Such good advice! A question for you about managing people flow without driving the guests crazy!: After dinner is all done, coffee has been served, at what point is it appropriate to interrupt the conversation at the table and try to move people to another locale (more comfy couches etc) without sending a message that it’s time to break up the evening? If you continue sitting around the table, should another offer of more (coffee? wine? dessert?) be made?
    Any advice would be appreciated!

    • Wini

      Thank you, Rita, for being the kind of host that suggest we all move to “soft seating” after dinner. A change of seating allows everyone to get more comfortable, while re-arranging the dining-chat companions a bit.

      A really easy way to make sure everyone knows that it’s not time to go home is to simply say, “I’ve got some great _______ [chocolates, macarons, liqueur, port, whatever] that I thought we’d all enjoy in the living room.” Just offer them one more tiny thing. They’ll get the hint that it’s not time to go home yet.

      And yes, if you continue sitting around the table, it’s polite to keep the coffee going ’round. Or the wine. Make sure there’s a nice big water pitcher on the table, as people often want to hydrate at this point.

      Thanks for your questions!

  • Linda

    Miss Manners meets La Bonne Femme! Love it! This was a good read, and good advice.

  • Oh my goodness, I thought I was the only one who had ‘the dog thing’! Various friends of mine have canines whom I normally adore, but I draw the line at dinner. I’ve witnessed dogs been fed treats from the table, as well as the hosts petting demanding doggies whilst in the midst of constructing salad.
    The horror!
    But thankfully I have one friend who is a dog-owner and the dinner party queen; she knows well enough to banish her pooch to the backyard when company comes.
    I also have a banishment policy when it comes to my demanding cat. They may be our furbabies, but a dinner party is ultimately about people, not pets.

  • Wini

    Cats belong anywhere they want to be!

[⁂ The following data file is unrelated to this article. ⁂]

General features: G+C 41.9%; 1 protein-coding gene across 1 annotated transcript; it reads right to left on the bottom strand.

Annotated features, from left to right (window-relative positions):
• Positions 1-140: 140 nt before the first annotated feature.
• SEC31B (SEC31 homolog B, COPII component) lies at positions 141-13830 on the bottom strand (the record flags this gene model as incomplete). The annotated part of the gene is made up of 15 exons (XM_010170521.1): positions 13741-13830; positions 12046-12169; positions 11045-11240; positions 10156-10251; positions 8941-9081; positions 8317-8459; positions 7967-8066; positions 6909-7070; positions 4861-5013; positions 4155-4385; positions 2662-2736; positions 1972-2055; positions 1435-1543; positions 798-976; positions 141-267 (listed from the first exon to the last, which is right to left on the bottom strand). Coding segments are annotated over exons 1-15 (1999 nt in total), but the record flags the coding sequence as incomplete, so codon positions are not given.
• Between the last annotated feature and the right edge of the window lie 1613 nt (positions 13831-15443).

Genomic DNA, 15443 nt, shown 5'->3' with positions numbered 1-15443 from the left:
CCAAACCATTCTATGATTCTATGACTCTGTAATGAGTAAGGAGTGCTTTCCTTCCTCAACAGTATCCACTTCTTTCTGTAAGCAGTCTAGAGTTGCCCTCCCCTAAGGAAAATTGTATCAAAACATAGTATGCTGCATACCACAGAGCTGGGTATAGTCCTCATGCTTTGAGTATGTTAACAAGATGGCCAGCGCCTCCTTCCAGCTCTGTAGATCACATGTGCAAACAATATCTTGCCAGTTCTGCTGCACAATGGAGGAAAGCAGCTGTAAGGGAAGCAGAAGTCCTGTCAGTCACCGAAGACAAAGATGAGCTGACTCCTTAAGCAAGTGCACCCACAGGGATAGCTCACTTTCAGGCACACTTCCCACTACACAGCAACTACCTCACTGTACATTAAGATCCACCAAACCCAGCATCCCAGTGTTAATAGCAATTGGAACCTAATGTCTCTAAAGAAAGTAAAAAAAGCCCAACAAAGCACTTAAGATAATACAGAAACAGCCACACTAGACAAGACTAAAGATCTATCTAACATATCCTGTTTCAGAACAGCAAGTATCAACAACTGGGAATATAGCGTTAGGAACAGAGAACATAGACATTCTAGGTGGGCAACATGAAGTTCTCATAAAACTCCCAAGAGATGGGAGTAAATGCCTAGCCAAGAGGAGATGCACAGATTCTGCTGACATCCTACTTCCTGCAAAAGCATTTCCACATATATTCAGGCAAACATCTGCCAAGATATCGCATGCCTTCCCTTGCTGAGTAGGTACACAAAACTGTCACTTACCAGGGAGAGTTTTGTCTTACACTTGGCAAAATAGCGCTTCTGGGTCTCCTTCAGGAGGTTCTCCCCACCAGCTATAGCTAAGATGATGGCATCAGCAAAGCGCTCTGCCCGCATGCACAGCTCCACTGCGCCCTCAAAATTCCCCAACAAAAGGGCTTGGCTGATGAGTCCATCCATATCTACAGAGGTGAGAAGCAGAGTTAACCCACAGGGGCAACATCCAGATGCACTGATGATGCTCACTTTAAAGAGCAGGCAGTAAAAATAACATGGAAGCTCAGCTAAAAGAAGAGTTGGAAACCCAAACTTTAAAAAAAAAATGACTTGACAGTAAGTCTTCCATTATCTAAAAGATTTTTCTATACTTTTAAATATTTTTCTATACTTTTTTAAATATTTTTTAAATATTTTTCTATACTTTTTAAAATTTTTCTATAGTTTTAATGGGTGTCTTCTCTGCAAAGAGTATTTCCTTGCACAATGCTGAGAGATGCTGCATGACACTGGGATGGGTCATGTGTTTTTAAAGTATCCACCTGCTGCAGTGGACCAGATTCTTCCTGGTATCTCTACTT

Ha. Just kidding, of course, We cat-lovers have an obligation to keep our felines from annoying guests, too.

    I hesitated posting the thing about dogs. It makes me sound like a dog-hater, and I’m not (in fact, the older I get, the more I appreciate dogs–they are so emotive and loyal). Still, there’s a time and a place….

    Thanks for posting, Rachel!

  • Agree with all of this, except for #1. But probably because I have a naughty dog. Ha. Thanks for sharing!

    • Wini

      So funny, Apres New York. I used to be an offender myself, only with my cat. I just assumed that everyone loved my cat as much as I did. But when I started noticing how annoying dogs can be, I realized: “Wow–cats are probably just as annoying if you’re not used to them!”

      Most of us figure out at some point….

  • A very good post. We have a very large dog, a 155 pound Newfoundland. We do put her outside but guests generally want to go out and see her. She is a sweet lovable dog and she drools like most Newfies. So I feel guilty after reading your #1 even if we don’t encourage them to go outside. The problem with cats is (I am not a cat lover I admit), if you are allergic to cats, you can start to wheeze even long after the cat is out of the room. Then there is the issue of the cat hairs.

    Relative to timing, especially in France, the bigger issue is with guests who arrive late and then you have to do aperitifs no matter when they arrive. So if you don’t want your salad greens to wilt, you have to wait to dress it or finish dishes like risotto or cook fish which don’t handle waiting to be served very well.

  • Gretel

    Great article, my friend. I have been that host that apologizes for mistakes. Now I have learned to roll with the flow and have fun.